On March 29, members and patrons of The Westmoreland Museum of Art in Greensburg were treated to a preview of “Mingled Visions: The Photographs of Edward S. Curtis and Will Wilson,” a major exhibition exploring the portrayal of Native Americans in American Art, on the eve of its opening to public view.
The exhibition juxtaposes Curtis’ photogravure prints documenting more than 80 tribes from 1907 to 1930 with the work of Wilson, a contemporary Dine (Navajo) photographer based in Santa Fe, N.M. Wilson is the creator of the Critical Indigenous Photographic Exchange, which documents the lives of contemporary Native Americans.
Wilson attended the preview party, where he and The Westmoreland’s Chief Curator Barbara Jones revealed “Talking Tintypes,” an app that adds sound and motion to seven of Wilson’s featured photos. Several iPads with the app installed are available for museum visitors to use.
Richard M. Scaife Director/CEO Anne Kraybill noted that “Mingled Visions” is accompanied by “The Outsider’s Gaze,” an exhibition of works from the museum’s collection and loans from the Pennsylvania Museum of Art, the Erie Art Museum, the Duquesne Club and the collection of Greg Murmen.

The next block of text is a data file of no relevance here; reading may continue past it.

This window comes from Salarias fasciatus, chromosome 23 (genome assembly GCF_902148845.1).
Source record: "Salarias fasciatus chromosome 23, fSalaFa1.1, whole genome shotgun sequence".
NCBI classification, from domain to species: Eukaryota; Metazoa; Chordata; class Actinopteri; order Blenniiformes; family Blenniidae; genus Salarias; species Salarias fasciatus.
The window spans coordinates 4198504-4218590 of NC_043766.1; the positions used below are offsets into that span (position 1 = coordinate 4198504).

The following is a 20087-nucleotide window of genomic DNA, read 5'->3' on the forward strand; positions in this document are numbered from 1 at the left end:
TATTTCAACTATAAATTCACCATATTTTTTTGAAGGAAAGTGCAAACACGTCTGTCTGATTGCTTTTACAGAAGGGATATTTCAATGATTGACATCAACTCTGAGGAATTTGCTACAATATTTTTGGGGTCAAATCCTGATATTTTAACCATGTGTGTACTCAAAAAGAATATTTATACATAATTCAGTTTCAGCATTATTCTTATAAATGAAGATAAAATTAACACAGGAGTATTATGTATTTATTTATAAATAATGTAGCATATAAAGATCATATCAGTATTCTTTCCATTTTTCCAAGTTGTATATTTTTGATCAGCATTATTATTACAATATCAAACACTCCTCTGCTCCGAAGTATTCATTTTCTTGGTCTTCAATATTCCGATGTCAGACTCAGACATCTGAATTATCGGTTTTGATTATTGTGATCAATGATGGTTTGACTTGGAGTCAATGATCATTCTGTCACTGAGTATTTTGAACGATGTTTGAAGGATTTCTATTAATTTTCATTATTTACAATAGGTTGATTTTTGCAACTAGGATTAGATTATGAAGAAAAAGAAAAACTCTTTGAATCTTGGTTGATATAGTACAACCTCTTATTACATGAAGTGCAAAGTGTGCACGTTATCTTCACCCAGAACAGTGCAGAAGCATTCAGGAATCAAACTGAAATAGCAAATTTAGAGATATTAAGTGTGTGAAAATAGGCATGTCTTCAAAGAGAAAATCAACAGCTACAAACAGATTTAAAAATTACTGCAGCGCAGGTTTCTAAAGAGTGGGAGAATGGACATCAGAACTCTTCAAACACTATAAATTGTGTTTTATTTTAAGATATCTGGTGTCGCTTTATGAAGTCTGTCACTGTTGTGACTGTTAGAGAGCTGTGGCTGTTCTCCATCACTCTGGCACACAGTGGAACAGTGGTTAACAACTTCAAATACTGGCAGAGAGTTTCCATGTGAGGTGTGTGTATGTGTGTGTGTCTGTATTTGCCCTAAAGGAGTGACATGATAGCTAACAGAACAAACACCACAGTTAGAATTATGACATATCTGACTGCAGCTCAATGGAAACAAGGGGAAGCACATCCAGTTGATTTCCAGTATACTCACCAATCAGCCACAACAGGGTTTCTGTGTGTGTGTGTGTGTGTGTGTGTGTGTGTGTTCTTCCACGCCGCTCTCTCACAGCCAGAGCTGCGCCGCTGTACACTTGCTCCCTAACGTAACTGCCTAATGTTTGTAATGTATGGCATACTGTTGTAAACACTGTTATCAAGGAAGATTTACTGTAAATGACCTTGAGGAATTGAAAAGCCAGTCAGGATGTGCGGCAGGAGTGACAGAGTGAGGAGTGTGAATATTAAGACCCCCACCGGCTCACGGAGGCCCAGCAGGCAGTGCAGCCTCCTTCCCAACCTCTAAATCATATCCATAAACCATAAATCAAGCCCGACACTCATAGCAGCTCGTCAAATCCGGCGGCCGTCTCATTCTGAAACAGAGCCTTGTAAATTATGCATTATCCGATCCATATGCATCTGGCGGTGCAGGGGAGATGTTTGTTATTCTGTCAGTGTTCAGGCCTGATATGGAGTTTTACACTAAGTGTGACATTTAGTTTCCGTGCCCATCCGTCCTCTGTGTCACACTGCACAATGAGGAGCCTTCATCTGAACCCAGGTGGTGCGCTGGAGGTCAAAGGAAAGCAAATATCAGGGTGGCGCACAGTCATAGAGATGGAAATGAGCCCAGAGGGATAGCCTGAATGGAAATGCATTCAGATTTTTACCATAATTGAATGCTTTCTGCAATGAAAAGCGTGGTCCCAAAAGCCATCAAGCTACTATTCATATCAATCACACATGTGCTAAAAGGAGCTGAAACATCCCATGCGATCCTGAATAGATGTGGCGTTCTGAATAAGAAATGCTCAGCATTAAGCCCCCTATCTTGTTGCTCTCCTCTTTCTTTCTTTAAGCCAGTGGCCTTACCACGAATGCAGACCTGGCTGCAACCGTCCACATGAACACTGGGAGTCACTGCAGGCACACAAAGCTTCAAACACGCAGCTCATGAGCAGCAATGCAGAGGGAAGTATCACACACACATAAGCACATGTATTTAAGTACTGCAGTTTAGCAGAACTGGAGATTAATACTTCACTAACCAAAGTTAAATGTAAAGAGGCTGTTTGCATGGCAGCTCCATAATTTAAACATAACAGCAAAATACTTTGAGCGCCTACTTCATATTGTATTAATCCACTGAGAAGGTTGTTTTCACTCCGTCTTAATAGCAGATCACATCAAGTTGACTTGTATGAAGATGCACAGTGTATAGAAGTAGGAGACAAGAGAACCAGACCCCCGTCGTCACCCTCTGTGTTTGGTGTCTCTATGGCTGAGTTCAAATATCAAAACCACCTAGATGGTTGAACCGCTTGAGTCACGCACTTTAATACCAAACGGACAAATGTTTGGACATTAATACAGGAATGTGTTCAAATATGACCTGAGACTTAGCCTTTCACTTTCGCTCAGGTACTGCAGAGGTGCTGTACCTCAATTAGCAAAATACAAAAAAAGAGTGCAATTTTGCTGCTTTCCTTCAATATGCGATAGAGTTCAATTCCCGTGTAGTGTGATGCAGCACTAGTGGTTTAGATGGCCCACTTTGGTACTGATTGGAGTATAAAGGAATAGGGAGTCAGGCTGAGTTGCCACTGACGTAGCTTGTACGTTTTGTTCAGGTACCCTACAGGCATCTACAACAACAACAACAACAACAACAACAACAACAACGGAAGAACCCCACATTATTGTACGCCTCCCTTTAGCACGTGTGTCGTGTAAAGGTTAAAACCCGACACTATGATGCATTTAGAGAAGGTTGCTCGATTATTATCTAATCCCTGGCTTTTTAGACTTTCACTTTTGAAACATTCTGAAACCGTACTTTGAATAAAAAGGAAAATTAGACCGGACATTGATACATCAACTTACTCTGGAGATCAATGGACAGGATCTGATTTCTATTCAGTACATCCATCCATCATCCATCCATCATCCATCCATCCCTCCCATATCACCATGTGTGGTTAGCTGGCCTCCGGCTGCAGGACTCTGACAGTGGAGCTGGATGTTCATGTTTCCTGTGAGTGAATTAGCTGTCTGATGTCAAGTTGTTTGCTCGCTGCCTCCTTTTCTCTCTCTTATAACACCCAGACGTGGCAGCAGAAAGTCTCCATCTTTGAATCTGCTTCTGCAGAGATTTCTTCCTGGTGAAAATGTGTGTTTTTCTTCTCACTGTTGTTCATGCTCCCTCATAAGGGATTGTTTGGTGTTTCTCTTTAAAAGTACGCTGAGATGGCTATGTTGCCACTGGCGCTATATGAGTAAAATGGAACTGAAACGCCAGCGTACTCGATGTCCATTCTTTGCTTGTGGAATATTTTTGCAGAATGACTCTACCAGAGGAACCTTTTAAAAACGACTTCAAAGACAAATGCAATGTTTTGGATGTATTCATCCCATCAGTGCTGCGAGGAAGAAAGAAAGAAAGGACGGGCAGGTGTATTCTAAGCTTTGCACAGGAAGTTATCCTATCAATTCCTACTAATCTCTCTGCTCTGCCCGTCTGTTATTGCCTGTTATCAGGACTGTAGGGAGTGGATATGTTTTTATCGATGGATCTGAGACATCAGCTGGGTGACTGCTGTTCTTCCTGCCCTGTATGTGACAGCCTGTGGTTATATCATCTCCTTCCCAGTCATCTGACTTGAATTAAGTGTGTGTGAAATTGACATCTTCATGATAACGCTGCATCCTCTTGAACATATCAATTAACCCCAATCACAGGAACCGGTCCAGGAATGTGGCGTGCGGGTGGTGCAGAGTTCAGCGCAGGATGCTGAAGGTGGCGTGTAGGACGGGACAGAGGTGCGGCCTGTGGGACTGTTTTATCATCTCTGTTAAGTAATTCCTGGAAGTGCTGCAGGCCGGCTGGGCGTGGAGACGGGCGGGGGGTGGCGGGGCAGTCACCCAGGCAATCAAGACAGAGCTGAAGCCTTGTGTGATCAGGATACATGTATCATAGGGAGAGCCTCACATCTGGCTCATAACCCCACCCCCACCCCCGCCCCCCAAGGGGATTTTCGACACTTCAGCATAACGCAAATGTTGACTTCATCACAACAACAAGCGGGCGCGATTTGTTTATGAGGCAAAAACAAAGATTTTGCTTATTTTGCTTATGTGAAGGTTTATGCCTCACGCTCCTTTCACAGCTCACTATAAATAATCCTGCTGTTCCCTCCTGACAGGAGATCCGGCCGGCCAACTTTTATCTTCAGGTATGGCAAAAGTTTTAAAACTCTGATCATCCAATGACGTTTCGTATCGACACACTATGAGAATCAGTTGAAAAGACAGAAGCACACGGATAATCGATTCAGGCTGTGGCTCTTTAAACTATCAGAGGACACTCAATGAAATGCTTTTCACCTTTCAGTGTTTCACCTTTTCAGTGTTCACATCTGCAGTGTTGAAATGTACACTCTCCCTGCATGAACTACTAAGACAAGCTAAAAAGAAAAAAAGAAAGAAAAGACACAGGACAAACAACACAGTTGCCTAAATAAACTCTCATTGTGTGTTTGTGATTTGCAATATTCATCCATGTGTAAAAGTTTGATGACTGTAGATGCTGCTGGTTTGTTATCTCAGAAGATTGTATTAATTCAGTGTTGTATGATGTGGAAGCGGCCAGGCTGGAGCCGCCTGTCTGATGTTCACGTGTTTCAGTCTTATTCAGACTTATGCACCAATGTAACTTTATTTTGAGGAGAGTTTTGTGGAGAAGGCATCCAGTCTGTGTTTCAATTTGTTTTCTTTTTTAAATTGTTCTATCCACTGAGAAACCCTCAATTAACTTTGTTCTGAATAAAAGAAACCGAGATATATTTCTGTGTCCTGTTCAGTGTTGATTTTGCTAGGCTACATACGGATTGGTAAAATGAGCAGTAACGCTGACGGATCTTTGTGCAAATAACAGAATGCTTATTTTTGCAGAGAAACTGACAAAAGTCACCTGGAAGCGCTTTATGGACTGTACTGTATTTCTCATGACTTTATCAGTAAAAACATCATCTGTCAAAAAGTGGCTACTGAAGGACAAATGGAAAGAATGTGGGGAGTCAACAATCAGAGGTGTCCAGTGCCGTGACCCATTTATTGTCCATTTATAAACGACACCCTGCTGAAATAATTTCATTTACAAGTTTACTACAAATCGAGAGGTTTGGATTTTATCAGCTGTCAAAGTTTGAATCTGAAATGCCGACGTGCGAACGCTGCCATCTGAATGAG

Those works are by 10 European American artists from the mid-19th and early 20th centuries and portray Native Americans from the stylized to the authentic.
“Powerful” was one word repeated throughout the gallery as guests explored the works.
Seen: Dr. George and Linda Austin, Phyllis Bertok and Rich Lopretto, Linda Blum, Ron Donoughe, Linda Earnest, Margaret DiVirgilio, Linda Boxx, John and Amy Faith, Alice Kaylor, Wilda Kaylor, Pam Kroh, George Leiner, Jim and Kathy Longacre, Philip and Maria McCalister, Michaelene McWhinney, Joanna Moyar and Brian McCall, Dr. Michael and Lilli Nieland, Mark Perrott, Pat Wallace and Kim Dickert-Wallace and Earl Dingus, demonstrating Native American flutes.